Process-based morphodynamic Modeling is one of the relatively new tools at the disposal of coastal scientists, engineers and managers. On paper, it offers the possibility to analyse morphological processes and to investigate the effects of various measures one might consider to alleviate some problems. For these to be applied in practice, a model should be relatively straightforward to set up. It should be accurate enough to represent the details of interest, it should run long enough and robustly to see the real effects happen, and the physical processes represented in such a way that the sediment generally goes in the right direction at the right rate. Next, practitioners must be able to judge if the patterns and outcomes of the model are realistic and finally, translate these colour pictures and vector plots to integrated parameters that are relevant to the client or end user. In a nutshell, this book provides an in-depth review of ways to model coastal processes, including many hands-on exercises.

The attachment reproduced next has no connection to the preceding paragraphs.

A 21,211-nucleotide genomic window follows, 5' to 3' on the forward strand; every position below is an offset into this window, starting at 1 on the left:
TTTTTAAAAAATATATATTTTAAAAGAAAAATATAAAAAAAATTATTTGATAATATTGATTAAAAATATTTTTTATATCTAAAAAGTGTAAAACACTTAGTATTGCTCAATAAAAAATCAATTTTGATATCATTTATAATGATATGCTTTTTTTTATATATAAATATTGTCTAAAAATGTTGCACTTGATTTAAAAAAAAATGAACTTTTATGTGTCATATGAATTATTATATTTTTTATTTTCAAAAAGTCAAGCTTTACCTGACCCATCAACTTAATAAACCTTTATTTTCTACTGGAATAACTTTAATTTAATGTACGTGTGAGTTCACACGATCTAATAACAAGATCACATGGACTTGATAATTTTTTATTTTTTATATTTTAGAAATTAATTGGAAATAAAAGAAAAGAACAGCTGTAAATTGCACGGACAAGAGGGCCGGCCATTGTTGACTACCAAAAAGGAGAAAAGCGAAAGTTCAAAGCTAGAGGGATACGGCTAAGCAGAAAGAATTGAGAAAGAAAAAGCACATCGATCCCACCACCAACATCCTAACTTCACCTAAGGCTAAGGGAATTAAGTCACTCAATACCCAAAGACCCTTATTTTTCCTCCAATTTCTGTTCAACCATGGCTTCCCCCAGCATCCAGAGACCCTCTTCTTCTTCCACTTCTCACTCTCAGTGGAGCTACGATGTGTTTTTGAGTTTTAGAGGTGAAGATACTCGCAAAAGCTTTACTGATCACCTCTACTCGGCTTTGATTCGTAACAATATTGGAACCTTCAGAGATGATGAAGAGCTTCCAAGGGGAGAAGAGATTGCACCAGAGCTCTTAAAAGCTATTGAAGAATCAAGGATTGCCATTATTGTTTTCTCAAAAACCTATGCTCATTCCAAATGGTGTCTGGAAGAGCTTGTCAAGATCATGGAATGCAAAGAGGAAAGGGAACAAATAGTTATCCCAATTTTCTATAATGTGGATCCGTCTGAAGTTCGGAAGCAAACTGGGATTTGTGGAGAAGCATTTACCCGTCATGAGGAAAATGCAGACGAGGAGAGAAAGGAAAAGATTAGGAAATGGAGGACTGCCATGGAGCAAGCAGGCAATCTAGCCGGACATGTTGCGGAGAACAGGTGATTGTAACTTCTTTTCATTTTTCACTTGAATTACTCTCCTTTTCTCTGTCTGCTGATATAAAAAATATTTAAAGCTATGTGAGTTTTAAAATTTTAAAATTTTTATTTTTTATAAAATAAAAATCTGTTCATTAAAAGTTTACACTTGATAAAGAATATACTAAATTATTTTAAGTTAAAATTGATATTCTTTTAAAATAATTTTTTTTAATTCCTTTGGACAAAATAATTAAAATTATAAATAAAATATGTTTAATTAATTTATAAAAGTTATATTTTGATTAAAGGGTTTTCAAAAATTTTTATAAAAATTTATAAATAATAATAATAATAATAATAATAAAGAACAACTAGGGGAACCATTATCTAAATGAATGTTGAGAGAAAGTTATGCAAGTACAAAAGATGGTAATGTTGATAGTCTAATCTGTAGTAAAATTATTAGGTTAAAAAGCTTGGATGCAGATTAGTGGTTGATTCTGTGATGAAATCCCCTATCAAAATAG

As the nation turned its back on Reconstruction, the Supreme Court in turn narrowed Thirteenth-, Fourteenth-, and Fifteenth-Amendment protections of former slaves, thus straying from the understanding of the amendments' framers. Tracking a long line of cases that employed narrow constructions of these amendments and accompanying statutes, this study compares the Court's propositions to the framers' own interpretations. The resulting portrait makes it clear that the Court contributed in a significant way to the nation's retreat from Reconstruction. Before analyzing the relevant cases, Scaturro provides a historical synopsis of the collapse of Reconstruction. The final section demonstrates how the twentieth-century Court handed down decisions that accommodated the demands of the Civil Rights Movement, but did so with constitutional interpretations that preserved several misunderstandings about the Reconstruction Amendments, especially the Fourteenth. This study helps to resolve a contemporary dilemma regarding the consequences of the Court's narrowing of the Interstate Commerce Clause. It also challenges long standing assumptions about the state action requirement of the Fourteenth and Fifteenth Amendments as well as the Fourteenth Amendment's Privileges and Immunities Clause. Besides being valuable to Supreme Court historians, the subject matter of this volume, which covers both constitutional law and legal history, will be of substantial interest to lawyers, judges, and political scientists, particularly in view of recent developments on the high Court. The lessons taught by this chapter of Supreme Court jurisprudence offer insight into constitutional interpretation in general, and the conclusion develops this idea by looking at the problematic interaction between law and outside historical influences.